Plants for dry shade: the best varieties & growing advice

Val Bourne

Shady and dry areas of the garden can often be very bare. Read our guide to what can successfully grow in dry shade.

A shady and dry area of a garden is the worst position in the world for plants. The fact that it's shady means that most of the flowering plants you can use will flower in the first half of the year when gardens are generally brighter due to the bare branches of deciduous trees.

Get better soil in dry, shaded garden areas

Improve the soil by adding organic matter like well-rotted compost, or soil conditioner, or a good compost like John Innes number 3. Work it into the ground with a fork and water the area well afterwards.

Plant options for dry, shaded garden areas

When buying plants always opt for smaller, younger plants grown in a loam-based compost and not peat (which dries out). Ask the nurseryman about his growing medium. Plant them in September, giving plants a chance to settle in well before the next growing season.

Growing ivy and ferns in dry, shaded garden areas

Plant a foliage backbone of ivies (Hedera helix) and hardy ferns. Add spring-flowering periwinkles and Mediterranean epimediums including E. perralderianum for its glossy leaves and yellow flowers. These will give you a green tapestry into which you can plant snowdrops and shorter narcissi. This may sound rather boring but luckily ferns and ivies are very diverse and the leaves and foliage colour vary hugely.

Ivies for shade

Brighter, golden ivies only colour up in good light, so you will have to stick to greens and variegated varieties when planting inhade. Good groundcover forms include the high-gloss slightly ruched leaves of 'Ivalace', a plant that spreads moderately. Smaller more intricate forms include 'Anita', the tiny Spetchley, the lobed 'Duckfoot' and the arrowhead shaped 'Goldstern'.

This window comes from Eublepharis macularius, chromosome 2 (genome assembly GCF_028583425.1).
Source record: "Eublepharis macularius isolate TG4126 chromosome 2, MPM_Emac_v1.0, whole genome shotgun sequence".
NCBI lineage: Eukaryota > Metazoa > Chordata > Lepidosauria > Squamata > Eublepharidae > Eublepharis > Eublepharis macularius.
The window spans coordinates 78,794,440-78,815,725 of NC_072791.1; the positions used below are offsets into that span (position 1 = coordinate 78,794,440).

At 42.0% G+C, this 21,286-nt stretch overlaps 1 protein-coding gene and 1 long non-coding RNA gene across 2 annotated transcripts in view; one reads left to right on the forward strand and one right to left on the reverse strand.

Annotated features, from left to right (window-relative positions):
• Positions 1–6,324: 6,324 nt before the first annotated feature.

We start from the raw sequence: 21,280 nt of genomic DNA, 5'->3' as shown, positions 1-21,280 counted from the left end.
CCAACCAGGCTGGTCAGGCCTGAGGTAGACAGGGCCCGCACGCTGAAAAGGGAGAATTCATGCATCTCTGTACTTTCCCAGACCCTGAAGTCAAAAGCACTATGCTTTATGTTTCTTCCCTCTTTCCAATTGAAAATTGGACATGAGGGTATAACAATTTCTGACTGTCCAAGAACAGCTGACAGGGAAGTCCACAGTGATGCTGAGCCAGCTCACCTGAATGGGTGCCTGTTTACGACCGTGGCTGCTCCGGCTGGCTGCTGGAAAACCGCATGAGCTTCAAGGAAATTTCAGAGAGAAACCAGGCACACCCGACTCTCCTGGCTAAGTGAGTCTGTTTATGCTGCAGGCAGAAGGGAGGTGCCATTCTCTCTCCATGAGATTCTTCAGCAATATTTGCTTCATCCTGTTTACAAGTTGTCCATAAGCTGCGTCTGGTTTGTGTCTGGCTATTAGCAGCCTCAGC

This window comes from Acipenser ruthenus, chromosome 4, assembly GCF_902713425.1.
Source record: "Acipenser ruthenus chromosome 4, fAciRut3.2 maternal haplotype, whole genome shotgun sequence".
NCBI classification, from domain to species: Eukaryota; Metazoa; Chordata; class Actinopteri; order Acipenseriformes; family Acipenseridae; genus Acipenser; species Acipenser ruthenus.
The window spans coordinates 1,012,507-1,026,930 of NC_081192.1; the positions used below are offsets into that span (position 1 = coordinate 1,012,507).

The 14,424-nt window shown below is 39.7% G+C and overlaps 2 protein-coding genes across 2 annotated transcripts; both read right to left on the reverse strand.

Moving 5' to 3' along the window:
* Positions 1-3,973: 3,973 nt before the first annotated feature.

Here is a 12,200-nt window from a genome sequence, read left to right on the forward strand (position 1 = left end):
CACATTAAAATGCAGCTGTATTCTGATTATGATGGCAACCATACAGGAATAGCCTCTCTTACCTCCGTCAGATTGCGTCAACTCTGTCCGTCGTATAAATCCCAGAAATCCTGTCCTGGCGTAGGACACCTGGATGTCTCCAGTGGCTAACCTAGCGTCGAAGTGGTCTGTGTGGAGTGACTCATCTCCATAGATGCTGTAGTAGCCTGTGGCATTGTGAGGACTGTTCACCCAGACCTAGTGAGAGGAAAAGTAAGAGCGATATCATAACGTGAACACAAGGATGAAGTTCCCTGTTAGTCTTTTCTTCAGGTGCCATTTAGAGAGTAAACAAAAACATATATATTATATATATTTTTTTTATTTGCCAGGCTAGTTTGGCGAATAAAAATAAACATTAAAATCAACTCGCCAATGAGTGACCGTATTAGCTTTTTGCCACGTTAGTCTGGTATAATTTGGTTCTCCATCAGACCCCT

Ferns for dry spaces

The most handsome ferns for dry conditions are conveniently called dryopteris and these handsome, upright ferns will, in time, make bold statements.

The King fern (Dryopteris affinis cristata) has leaves with cresting on the ends and there are also fine forms of the Male fern (Dryopteris filix mas).

Both are robust ferns that unfurl in April from curled crosiers and both retain foliage well. Cut them back in late December to reveal their brown knuckles and, if snowdrops are planted close by, the chestnut-brown knuckles will set them off wonderfully well.

Other excellent ferns for dry shade include:

Asplenium scolopendrium
Polypodium australe
Polypodium vulgare
Polystichum setiferum

Flowers for dry, shaded garden areas


Periwinkles are more exciting than they sound and they colonise the ground by runners. One of the earliest to flower is V. difformis, a tall periwinkle with ice-blue round flowers. It can flower before Christmas sometimes, but is always early. There are also variegated forms with blue flowers – Vinca major 'Variegata' as well as a number of named smaller forms of V. minor.